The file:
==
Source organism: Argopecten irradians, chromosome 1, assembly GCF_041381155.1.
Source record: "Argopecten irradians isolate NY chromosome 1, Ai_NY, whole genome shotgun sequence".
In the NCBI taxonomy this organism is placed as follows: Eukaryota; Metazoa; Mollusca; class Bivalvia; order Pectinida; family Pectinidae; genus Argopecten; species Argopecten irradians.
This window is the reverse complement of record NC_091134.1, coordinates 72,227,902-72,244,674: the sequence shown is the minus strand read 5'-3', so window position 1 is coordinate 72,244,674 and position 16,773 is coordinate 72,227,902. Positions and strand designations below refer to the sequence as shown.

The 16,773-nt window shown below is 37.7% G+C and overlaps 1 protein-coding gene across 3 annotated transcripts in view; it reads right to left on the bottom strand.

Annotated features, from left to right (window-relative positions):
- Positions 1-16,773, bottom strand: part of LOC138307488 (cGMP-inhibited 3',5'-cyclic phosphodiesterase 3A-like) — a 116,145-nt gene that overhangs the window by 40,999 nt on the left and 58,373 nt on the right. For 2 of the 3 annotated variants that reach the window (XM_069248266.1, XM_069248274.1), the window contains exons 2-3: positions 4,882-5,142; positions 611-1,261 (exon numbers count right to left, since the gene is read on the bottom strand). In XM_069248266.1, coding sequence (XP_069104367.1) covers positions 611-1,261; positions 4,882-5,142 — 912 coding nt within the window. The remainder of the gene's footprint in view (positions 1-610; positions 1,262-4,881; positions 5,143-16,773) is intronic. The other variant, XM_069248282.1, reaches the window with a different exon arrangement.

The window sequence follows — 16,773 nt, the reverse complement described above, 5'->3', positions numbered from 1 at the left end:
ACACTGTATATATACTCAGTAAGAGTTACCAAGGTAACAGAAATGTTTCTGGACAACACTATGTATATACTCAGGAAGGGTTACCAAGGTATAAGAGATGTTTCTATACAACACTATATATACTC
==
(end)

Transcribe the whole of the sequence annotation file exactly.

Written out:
Source organism: Argopecten irradians, chromosome 1, assembly GCF_041381155.1.
Source record: "Argopecten irradians isolate NY chromosome 1, Ai_NY, whole genome shotgun sequence".
In the NCBI taxonomy this organism is placed as follows: Eukaryota; Metazoa; Mollusca; class Bivalvia; order Pectinida; family Pectinidae; genus Argopecten; species Argopecten irradians.
This window is the reverse complement of record NC_091134.1, coordinates 72,227,902-72,244,674: the sequence shown is the minus strand read 5'-3', so window position 1 is coordinate 72,244,674 and position 16,773 is coordinate 72,227,902. Positions and strand designations below refer to the sequence as shown.

The 16,773-nt window shown below is 37.7% G+C and overlaps 1 protein-coding gene across 3 annotated transcripts in view; it reads right to left on the bottom strand.

Annotated features, from left to right (window-relative positions):
- Positions 1-16,773, bottom strand: part of LOC138307488 (cGMP-inhibited 3',5'-cyclic phosphodiesterase 3A-like) — a 116,145-nt gene that overhangs the window by 40,999 nt on the left and 58,373 nt on the right. For 2 of the 3 annotated variants that reach the window (XM_069248266.1, XM_069248274.1), the window contains exons 2-3: positions 4,882-5,142; positions 611-1,261 (exon numbers count right to left, since the gene is read on the bottom strand). In XM_069248266.1, coding sequence (XP_069104367.1) covers positions 611-1,261; positions 4,882-5,142 — 912 coding nt within the window. The remainder of the gene's footprint in view (positions 1-610; positions 1,262-4,881; positions 5,143-16,773) is intronic. The other variant, XM_069248282.1, reaches the window with a different exon arrangement.

The window sequence follows — 16,773 nt, the reverse complement described above, 5'->3', positions numbered from 1 at the left end:
ACACTGTATATATACTCAGTAAGAGTTACCAAGGTAACAGAAATGTTTCTGGACAACACTATGTATATACTCAGGAAGGGTTACCAAGGTATAAGAGATGTTTCTATACAACACTATATATACTC